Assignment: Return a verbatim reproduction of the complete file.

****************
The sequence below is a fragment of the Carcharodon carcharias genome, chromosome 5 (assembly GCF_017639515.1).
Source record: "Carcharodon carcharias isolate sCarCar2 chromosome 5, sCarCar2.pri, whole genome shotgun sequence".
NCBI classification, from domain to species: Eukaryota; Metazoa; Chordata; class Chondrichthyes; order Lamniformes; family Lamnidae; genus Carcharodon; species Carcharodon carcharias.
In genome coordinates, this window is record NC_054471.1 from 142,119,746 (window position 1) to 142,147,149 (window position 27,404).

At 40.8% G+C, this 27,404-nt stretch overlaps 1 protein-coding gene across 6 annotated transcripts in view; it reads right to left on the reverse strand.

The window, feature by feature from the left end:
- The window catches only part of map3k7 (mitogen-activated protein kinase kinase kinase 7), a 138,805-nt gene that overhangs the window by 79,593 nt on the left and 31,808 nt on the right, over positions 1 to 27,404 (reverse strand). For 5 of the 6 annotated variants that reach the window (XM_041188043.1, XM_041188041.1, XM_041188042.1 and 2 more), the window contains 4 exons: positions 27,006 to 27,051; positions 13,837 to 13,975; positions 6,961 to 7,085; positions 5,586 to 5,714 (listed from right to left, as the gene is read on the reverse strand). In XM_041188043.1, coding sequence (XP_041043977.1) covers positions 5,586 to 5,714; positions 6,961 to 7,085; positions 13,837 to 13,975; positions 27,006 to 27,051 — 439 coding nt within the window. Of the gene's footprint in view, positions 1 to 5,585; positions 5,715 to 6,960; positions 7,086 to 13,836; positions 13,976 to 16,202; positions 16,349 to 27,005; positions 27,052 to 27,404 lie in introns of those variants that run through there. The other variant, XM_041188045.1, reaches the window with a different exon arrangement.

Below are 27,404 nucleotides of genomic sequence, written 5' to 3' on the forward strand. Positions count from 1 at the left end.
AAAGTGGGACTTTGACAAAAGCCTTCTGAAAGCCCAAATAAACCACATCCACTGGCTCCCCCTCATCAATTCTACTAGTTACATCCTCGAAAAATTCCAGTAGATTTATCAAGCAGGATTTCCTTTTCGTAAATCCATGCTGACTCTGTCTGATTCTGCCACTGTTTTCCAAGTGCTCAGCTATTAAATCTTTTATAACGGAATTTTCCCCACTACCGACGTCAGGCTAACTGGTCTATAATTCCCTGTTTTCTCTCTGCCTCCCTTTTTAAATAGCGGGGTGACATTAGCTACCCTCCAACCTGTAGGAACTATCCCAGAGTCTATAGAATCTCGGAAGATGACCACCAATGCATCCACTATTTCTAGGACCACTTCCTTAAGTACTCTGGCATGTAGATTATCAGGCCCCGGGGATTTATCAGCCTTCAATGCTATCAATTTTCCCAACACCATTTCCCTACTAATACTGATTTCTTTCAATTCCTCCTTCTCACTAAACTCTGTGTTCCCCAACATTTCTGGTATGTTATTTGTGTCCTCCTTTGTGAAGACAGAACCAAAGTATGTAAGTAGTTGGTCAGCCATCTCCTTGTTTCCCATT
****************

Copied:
The sequence below is a fragment of the Carcharodon carcharias genome, chromosome 5 (assembly GCF_017639515.1).
Source record: "Carcharodon carcharias isolate sCarCar2 chromosome 5, sCarCar2.pri, whole genome shotgun sequence".
NCBI classification, from domain to species: Eukaryota; Metazoa; Chordata; class Chondrichthyes; order Lamniformes; family Lamnidae; genus Carcharodon; species Carcharodon carcharias.
In genome coordinates, this window is record NC_054471.1 from 142,119,746 (window position 1) to 142,147,149 (window position 27,404).

At 40.8% G+C, this 27,404-nt stretch overlaps 1 protein-coding gene across 6 annotated transcripts in view; it reads right to left on the reverse strand.

The window, feature by feature from the left end:
- The window catches only part of map3k7 (mitogen-activated protein kinase kinase kinase 7), a 138,805-nt gene that overhangs the window by 79,593 nt on the left and 31,808 nt on the right, over positions 1 to 27,404 (reverse strand). For 5 of the 6 annotated variants that reach the window (XM_041188043.1, XM_041188041.1, XM_041188042.1 and 2 more), the window contains 4 exons: positions 27,006 to 27,051; positions 13,837 to 13,975; positions 6,961 to 7,085; positions 5,586 to 5,714 (listed from right to left, as the gene is read on the reverse strand). In XM_041188043.1, coding sequence (XP_041043977.1) covers positions 5,586 to 5,714; positions 6,961 to 7,085; positions 13,837 to 13,975; positions 27,006 to 27,051 — 439 coding nt within the window. Of the gene's footprint in view, positions 1 to 5,585; positions 5,715 to 6,960; positions 7,086 to 13,836; positions 13,976 to 16,202; positions 16,349 to 27,005; positions 27,052 to 27,404 lie in introns of those variants that run through there. The other variant, XM_041188045.1, reaches the window with a different exon arrangement.

Below are 27,404 nucleotides of genomic sequence, written 5' to 3' on the forward strand. Positions count from 1 at the left end.
AAAGTGGGACTTTGACAAAAGCCTTCTGAAAGCCCAAATAAACCACATCCACTGGCTCCCCCTCATCAATTCTACTAGTTACATCCTCGAAAAATTCCAGTAGATTTATCAAGCAGGATTTCCTTTTCGTAAATCCATGCTGACTCTGTCTGATTCTGCCACTGTTTTCCAAGTGCTCAGCTATTAAATCTTTTATAACGGAATTTTCCCCACTACCGACGTCAGGCTAACTGGTCTATAATTCCCTGTTTTCTCTCTGCCTCCCTTTTTAAATAGCGGGGTGACATTAGCTACCCTCCAACCTGTAGGAACTATCCCAGAGTCTATAGAATCTCGGAAGATGACCACCAATGCATCCACTATTTCTAGGACCACTTCCTTAAGTACTCTGGCATGTAGATTATCAGGCCCCGGGGATTTATCAGCCTTCAATGCTATCAATTTTCCCAACACCATTTCCCTACTAATACTGATTTCTTTCAATTCCTCCTTCTCACTAAACTCTGTGTTCCCCAACATTTCTGGTATGTTATTTGTGTCCTCCTTTGTGAAGACAGAACCAAAGTATGTAAGTAGTTGGTCAGCCATCTCCTTGTTTCCCATT